Financial services professionals: Check your political contributions for compliance to avoid pay-to-play fines


In these final weeks of the 2022 election season, campaigns are ramping up urgent and last-minute fundraising efforts. Financial services professionals must not let their guard down in the face of this turmoil. The fines recently published by the Securities Exchange Commission (SEC) are a reminder that a contribution from these persons could have consequences for their employer and for themselves, according to SEC Rule 206(4)-5, the so-called federal pay-to-pay. game rule.[1] As seen in regulations recently unveiled by the SEC with four investment advisers, the most common source of a pay-to-play violation comes from an associate contributing to a governor or other chief executive, such as a mayor. . With 36 states and three territories electing governors in 2022 (not to mention countless municipal elections), the SEC holds the proverbial sign of yield with its announcement of these colonies so close to elections. These cases serve as a reminder that financial services firms should remind their professionals about compliance checks before making political contributions.

The SEC Pay-to-Play Rule

SEC Rule 206(4)-5 imposes limits on political contributions made by certain “covered associates” of an investment adviser who has a contract with a government client. However, only contributions to candidates for office who have the power to influence the government’s award of an investment advisory contract will trigger the pay-to-play rule. If a “covered associate” makes such a contribution, the investment adviser is prohibited from providing investment advisory services for remuneration to a government client for two years from the date of such contribution, and if engages in these services, it is subject to penalty. It may also be necessary to return previously collected fees.

There are limited means by which a “covered associate” can make contributions. SEC Rule 206(4)-5 permits certain de minimis “covered associate” contributions of up to $350 to a candidate for whom the associate is eligible to vote and contributions of up to $150 for other candidates.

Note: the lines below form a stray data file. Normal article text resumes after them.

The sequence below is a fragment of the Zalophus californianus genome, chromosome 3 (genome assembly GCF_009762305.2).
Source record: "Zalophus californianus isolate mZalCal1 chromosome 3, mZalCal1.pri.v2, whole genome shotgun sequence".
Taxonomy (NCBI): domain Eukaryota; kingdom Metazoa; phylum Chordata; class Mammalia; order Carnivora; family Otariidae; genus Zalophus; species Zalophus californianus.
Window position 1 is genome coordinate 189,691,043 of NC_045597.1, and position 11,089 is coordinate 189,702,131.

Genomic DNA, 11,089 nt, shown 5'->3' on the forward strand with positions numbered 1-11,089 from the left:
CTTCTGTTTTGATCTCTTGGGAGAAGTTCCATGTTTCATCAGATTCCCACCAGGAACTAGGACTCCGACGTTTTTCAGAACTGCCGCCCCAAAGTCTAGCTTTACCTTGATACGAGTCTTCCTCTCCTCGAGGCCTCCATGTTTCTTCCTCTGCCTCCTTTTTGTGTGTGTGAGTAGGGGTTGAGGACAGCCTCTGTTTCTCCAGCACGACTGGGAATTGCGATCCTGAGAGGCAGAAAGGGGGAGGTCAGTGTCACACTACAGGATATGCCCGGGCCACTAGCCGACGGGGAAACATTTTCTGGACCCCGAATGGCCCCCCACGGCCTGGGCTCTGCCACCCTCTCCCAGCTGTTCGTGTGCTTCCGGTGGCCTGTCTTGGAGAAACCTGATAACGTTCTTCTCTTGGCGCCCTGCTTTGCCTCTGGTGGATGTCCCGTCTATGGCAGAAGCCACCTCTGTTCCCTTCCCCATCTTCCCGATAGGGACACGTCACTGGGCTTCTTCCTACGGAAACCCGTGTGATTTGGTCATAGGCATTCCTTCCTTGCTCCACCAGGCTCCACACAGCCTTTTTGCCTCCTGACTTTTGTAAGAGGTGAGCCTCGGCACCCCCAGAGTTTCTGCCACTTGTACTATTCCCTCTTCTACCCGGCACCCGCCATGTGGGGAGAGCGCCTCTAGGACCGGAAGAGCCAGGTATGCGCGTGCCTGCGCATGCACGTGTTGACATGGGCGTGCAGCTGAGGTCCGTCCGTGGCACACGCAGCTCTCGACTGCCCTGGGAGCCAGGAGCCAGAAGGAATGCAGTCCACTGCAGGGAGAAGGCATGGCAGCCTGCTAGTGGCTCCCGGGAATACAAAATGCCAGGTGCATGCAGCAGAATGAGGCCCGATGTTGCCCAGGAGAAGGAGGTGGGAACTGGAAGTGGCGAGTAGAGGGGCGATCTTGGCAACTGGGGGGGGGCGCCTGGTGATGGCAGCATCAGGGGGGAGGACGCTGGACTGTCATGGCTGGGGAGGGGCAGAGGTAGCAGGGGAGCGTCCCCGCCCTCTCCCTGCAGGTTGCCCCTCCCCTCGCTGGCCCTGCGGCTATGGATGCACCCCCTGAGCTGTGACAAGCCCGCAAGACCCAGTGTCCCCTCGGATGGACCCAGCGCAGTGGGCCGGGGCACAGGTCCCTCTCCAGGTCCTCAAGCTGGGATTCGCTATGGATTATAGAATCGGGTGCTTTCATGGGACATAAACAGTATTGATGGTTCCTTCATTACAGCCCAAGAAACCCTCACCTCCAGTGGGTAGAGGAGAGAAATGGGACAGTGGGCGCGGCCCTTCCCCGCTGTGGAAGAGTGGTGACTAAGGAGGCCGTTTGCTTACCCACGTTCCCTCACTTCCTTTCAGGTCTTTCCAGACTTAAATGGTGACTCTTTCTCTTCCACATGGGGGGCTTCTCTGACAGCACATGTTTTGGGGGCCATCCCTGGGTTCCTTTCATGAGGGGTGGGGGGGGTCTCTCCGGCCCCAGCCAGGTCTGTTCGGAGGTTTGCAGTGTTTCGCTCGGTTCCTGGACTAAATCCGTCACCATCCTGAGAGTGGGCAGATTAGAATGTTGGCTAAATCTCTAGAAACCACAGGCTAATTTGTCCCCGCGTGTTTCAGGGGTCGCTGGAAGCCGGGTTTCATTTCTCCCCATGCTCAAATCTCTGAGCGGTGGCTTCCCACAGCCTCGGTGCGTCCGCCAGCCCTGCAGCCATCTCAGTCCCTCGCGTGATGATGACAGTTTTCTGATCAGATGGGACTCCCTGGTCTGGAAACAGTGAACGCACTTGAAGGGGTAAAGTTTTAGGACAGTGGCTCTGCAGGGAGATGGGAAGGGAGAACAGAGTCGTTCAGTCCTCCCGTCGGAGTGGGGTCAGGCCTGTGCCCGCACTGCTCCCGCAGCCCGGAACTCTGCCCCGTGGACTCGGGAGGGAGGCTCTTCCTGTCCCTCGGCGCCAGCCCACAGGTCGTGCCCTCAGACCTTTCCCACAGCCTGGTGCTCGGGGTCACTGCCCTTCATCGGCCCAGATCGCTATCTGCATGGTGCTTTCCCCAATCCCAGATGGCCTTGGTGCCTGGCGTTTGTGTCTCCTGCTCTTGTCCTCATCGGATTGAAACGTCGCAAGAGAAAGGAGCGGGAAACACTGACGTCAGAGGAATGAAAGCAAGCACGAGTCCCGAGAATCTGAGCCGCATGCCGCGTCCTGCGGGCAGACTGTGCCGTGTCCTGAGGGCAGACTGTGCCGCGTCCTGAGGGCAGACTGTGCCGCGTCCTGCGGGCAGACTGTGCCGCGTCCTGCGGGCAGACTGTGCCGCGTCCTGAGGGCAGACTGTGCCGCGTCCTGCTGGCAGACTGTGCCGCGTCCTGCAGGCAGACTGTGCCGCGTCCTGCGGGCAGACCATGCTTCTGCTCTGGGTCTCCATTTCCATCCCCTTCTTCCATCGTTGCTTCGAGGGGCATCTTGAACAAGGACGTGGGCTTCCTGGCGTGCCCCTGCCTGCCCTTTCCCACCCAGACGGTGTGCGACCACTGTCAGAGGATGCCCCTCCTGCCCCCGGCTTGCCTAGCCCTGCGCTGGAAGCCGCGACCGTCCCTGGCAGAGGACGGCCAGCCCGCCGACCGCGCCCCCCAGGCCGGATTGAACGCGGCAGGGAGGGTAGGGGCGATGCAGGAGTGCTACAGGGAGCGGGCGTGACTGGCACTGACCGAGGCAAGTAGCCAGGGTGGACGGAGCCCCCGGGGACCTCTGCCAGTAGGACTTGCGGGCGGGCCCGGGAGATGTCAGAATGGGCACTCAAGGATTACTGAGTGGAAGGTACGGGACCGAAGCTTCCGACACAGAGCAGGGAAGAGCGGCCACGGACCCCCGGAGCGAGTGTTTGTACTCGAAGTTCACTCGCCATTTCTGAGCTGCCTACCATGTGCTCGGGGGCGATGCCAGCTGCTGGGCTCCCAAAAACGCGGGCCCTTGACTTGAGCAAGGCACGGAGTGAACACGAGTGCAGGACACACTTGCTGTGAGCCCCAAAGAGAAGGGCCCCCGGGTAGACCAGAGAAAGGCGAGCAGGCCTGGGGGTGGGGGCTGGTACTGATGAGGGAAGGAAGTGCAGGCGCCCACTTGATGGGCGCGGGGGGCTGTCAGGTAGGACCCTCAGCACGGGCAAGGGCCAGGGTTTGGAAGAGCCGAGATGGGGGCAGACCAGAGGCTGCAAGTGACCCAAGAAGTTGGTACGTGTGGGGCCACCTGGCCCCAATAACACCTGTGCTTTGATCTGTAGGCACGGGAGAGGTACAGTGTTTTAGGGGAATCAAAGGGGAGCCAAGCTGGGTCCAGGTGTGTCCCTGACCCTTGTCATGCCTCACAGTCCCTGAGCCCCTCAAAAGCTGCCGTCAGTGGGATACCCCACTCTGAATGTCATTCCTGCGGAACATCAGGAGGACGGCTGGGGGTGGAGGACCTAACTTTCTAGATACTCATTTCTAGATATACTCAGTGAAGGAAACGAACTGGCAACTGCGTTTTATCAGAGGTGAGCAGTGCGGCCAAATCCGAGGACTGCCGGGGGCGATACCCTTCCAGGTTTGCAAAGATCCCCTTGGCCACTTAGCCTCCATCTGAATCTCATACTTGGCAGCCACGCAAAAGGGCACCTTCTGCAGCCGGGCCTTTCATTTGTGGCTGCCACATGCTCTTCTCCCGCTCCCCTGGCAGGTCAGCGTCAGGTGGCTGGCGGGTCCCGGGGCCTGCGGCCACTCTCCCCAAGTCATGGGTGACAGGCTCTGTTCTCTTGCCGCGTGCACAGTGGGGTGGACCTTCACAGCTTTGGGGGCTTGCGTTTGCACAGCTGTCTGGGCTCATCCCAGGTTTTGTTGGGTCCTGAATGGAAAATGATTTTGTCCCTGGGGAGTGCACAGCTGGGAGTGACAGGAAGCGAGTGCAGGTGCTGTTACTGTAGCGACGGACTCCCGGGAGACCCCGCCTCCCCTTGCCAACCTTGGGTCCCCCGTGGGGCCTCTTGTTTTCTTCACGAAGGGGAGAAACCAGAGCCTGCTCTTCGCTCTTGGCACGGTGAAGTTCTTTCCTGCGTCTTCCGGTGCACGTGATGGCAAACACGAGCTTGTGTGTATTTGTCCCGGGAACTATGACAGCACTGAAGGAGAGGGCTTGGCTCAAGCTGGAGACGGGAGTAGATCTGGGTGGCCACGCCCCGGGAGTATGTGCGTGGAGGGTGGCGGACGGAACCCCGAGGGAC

Recent colonies

With less than 60 days to go until the November election, the SEC’s settlement of gambling payout allegations with four investment advisers neither admitted nor denied the violation and contains a total of $300,000 in penalties, ranging from $45,000 $ to $90,000. While these violations and fines appear consistent with other SEC regulations, there are three key points to remember from a compliance perspective.

  1. State and citywide offices pose the greatest risk of compliance.

Notably, three of the four settlements involved contributions of $1,000 to three different 2018 gubernatorial candidates, the other being contributions to a New York mayoral candidate for the 2021 election.

  1. The SEC rule is one of strict liability.

As Commissioner Hester Pearce points out in her statement criticizing the settlements, the pay-to-play rule is a “brutal” instrument. In law, there is strict liability under the rule – the intention of the donor does not matter, only the fact that the contribution was made to a certain official above the de minimis threshold.

  1. There is a limited possibility of repair.

The contributor in the case of the $1,000 contribution to the Massachusetts candidate sought and received reimbursement of the contribution, but to no avail. A refund of the Contribution will only void the violation if (1) the Contribution does not exceed $350; (2) the advisor discovered the contribution within four months of the date of the contribution; and (3) the contributor obtains a refund within 60 days of becoming aware of the contribution.

Although the SEC’s pay-to-play rule applies throughout the year, the months leading up to an election present an increased risk of inadvertent violations, given the momentum of campaigns and the desire of donors to support the candidates and the causes that are close to their hearts. As these regulations show, even a contribution of up to $50 on the de minimis limit can trigger a significant penalty, a reminder of the importance of proactive compliance and enforcement.


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